Kim Jong Un's game of chicken roulette

Madhav Das Nalapat
This image released on December 9 by the North Korean official news service, KCNA, shows North Korean leader Kim Jong Un during a sightseeing trip to Mount Paektu, an active volcano on the border between North Korea and China. File Photo by KCNA/UPI
This image released on December 9 by the North Korean official news service, KCNA, shows North Korean leader Kim Jong Un during a sightseeing trip to Mount Paektu, an active volcano on the border between North Korea and China. File Photo by KCNA/UPI | License Photo

SEOUL, South Korea, Jan. 2 (UPI) -- Since the 1990s, successive U.S. presidents have kicked the North Korean radioactive can down the road to his successor, until it has finally ended inside the doors of the Trump Executive Office Building.

For more than a quarter-century, the double-pronged U.S. presidential tactics have remained constant.These are (a) incentivizing China to roll back the North Korean nuclear and missile program and (b) imposing punitive sanction upon sanction on Pyongyang through a compliant U.N. Security Council, ever ready to take steps that resound on television prime time.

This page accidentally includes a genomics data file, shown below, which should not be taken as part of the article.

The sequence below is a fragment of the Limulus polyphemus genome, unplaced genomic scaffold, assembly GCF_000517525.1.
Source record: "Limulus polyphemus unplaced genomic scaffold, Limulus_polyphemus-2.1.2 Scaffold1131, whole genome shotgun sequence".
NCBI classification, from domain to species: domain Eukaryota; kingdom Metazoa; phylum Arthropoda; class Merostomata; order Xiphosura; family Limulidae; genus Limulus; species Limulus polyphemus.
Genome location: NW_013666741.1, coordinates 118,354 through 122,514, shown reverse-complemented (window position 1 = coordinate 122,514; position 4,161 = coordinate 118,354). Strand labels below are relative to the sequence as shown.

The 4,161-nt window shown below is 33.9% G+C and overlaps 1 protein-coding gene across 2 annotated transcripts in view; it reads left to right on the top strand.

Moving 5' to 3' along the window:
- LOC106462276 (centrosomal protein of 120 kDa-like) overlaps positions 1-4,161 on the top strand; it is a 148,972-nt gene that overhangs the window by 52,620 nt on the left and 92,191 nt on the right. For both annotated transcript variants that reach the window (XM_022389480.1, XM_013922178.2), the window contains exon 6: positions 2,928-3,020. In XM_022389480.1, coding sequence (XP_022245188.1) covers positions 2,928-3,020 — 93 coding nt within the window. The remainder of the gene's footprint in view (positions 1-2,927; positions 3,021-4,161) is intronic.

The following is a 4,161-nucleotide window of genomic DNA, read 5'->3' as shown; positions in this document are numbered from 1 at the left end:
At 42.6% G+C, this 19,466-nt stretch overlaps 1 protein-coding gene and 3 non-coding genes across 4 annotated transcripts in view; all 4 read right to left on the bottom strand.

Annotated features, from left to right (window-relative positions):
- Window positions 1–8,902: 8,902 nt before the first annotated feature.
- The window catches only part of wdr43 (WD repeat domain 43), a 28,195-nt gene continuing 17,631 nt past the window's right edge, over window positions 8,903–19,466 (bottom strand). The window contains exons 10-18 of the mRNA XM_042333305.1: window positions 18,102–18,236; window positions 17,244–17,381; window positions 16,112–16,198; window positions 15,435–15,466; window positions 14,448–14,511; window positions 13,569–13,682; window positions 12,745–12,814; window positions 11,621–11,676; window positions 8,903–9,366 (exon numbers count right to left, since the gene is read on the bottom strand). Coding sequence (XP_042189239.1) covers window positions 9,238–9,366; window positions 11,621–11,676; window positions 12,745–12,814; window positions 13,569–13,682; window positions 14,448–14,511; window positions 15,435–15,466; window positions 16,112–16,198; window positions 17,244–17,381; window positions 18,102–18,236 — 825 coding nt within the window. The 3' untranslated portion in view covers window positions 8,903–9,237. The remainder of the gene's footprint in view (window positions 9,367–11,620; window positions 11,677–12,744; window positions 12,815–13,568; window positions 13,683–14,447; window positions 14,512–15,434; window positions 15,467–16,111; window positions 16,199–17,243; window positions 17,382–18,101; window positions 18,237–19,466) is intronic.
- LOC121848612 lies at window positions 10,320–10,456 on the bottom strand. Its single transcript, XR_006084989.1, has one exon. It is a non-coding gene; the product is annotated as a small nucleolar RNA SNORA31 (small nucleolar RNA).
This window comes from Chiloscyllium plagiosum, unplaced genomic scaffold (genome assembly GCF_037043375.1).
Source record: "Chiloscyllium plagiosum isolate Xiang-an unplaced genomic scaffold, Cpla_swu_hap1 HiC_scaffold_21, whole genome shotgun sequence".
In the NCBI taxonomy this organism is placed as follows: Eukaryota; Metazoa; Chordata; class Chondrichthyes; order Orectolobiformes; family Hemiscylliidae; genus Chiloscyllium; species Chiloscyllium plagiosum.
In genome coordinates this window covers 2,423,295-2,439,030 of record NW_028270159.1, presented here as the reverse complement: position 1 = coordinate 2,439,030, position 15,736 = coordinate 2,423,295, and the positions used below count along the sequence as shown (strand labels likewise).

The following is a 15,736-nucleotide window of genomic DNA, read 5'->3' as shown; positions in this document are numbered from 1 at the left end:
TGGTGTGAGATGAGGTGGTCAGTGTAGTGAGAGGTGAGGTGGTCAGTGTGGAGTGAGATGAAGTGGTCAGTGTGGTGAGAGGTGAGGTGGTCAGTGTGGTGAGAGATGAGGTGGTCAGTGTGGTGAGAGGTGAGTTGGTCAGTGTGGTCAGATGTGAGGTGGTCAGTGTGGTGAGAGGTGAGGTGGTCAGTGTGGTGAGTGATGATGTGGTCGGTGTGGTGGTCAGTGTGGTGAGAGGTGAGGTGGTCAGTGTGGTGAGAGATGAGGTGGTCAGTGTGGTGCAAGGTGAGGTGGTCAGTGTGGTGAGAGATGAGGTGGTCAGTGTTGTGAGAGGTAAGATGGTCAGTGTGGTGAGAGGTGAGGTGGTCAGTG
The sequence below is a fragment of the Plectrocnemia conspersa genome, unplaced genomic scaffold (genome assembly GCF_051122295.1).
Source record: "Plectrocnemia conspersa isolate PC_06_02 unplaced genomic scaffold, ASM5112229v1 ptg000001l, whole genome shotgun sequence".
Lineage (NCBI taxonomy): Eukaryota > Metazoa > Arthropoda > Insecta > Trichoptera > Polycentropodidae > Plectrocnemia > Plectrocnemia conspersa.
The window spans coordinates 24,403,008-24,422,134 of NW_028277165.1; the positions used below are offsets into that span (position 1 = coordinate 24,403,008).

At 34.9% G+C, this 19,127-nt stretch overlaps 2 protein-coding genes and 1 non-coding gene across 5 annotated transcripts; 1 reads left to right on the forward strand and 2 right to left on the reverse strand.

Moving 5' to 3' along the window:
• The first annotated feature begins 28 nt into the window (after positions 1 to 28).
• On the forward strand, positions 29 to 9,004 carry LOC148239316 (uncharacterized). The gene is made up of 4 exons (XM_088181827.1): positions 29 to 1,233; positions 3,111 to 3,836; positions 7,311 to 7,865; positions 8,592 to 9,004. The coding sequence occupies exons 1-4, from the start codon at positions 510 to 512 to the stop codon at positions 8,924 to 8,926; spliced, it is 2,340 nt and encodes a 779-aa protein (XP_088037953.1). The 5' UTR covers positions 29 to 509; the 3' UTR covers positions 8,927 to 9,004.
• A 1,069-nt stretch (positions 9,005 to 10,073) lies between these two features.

Beijing has pocketed the Korea-related concessions and free passes given to it with as much alacrity as Pyongyang has gone ahead with its nuclear and missile program. Even during periods of apparent success of U.S. efforts at a rollback, such as during the second Clinton administration, the Democratic Peoples Republic of Korea has "somehow" managed to secure enough laboratory knowhow to ensure steady improvements in its nuclear weapons program, the only difference being that overt testing was avoided.

Even now, "non-state actors" similar to those who manned the A.Q. Khan nuclear mart in Pakistan in the 1980s are ensuring that the DPRK makes steady progress in both its nuclear as well as missile programs. The 45th president of the United States, Donald Trump, has found himself tethered to the same policies on North Korea as his predecessors, with the difference that within 13 to 15 months, it will be too late for the military option to get used against the DPRK.